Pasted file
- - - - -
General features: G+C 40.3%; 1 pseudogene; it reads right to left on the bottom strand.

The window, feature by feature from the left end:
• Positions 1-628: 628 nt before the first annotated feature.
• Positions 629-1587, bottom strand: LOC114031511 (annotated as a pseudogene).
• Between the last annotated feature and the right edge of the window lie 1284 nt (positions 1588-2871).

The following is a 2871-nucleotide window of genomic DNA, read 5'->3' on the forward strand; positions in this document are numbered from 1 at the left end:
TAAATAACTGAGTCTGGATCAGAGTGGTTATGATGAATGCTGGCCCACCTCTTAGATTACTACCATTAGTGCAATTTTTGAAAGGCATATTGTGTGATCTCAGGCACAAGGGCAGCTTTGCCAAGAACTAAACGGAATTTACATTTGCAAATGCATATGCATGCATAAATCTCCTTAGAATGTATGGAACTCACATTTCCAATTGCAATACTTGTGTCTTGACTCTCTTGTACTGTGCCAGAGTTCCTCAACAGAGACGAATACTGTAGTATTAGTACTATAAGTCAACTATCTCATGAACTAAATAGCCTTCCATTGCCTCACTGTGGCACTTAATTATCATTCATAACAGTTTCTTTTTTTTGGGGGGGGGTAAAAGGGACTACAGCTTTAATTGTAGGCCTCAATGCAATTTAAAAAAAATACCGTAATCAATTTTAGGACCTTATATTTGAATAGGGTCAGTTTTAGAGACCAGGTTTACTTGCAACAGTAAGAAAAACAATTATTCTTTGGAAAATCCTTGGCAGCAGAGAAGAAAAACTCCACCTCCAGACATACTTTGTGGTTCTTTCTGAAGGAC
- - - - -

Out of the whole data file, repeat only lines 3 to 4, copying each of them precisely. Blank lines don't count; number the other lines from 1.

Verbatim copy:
• Positions 1-628: 628 nt before the first annotated feature.
• Positions 629-1587, bottom strand: LOC114031511 (annotated as a pseudogene).